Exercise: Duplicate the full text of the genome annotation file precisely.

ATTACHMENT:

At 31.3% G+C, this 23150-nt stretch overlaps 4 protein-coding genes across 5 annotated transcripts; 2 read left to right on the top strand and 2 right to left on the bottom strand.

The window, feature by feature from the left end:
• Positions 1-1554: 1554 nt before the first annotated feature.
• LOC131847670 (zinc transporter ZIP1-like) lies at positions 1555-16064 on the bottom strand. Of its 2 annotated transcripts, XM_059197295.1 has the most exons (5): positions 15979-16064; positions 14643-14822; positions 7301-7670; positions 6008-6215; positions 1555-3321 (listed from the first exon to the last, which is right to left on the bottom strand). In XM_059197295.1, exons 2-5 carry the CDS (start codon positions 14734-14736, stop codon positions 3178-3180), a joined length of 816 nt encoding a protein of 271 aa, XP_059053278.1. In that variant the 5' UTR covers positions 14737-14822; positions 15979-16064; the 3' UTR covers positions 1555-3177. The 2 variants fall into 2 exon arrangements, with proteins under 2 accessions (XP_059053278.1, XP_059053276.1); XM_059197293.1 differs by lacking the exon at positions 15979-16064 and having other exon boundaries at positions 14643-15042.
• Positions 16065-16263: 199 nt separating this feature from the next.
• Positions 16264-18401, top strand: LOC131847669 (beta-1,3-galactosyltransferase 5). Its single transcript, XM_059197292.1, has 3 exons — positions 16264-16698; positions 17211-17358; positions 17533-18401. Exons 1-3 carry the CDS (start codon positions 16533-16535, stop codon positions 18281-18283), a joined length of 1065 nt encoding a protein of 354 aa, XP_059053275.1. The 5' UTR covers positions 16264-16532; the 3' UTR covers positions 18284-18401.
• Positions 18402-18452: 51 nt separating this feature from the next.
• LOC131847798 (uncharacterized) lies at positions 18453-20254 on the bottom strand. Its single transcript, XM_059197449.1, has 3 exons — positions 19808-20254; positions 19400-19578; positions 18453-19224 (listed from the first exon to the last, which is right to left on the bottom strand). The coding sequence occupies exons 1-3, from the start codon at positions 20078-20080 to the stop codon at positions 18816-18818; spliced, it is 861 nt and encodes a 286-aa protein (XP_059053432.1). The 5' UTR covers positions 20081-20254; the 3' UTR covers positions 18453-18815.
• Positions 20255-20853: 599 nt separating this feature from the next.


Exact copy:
At 31.3% G+C, this 23150-nt stretch overlaps 4 protein-coding genes across 5 annotated transcripts; 2 read left to right on the top strand and 2 right to left on the bottom strand.

The window, feature by feature from the left end:
• Positions 1-1554: 1554 nt before the first annotated feature.
• LOC131847670 (zinc transporter ZIP1-like) lies at positions 1555-16064 on the bottom strand. Of its 2 annotated transcripts, XM_059197295.1 has the most exons (5): positions 15979-16064; positions 14643-14822; positions 7301-7670; positions 6008-6215; positions 1555-3321 (listed from the first exon to the last, which is right to left on the bottom strand). In XM_059197295.1, exons 2-5 carry the CDS (start codon positions 14734-14736, stop codon positions 3178-3180), a joined length of 816 nt encoding a protein of 271 aa, XP_059053278.1. In that variant the 5' UTR covers positions 14737-14822; positions 15979-16064; the 3' UTR covers positions 1555-3177. The 2 variants fall into 2 exon arrangements, with proteins under 2 accessions (XP_059053278.1, XP_059053276.1); XM_059197293.1 differs by lacking the exon at positions 15979-16064 and having other exon boundaries at positions 14643-15042.
• Positions 16065-16263: 199 nt separating this feature from the next.
• Positions 16264-18401, top strand: LOC131847669 (beta-1,3-galactosyltransferase 5). Its single transcript, XM_059197292.1, has 3 exons — positions 16264-16698; positions 17211-17358; positions 17533-18401. Exons 1-3 carry the CDS (start codon positions 16533-16535, stop codon positions 18281-18283), a joined length of 1065 nt encoding a protein of 354 aa, XP_059053275.1. The 5' UTR covers positions 16264-16532; the 3' UTR covers positions 18284-18401.
• Positions 18402-18452: 51 nt separating this feature from the next.
• LOC131847798 (uncharacterized) lies at positions 18453-20254 on the bottom strand. Its single transcript, XM_059197449.1, has 3 exons — positions 19808-20254; positions 19400-19578; positions 18453-19224 (listed from the first exon to the last, which is right to left on the bottom strand). The coding sequence occupies exons 1-3, from the start codon at positions 20078-20080 to the stop codon at positions 18816-18818; spliced, it is 861 nt and encodes a 286-aa protein (XP_059053432.1). The 5' UTR covers positions 20081-20254; the 3' UTR covers positions 18453-18815.
• Positions 20255-20853: 599 nt separating this feature from the next.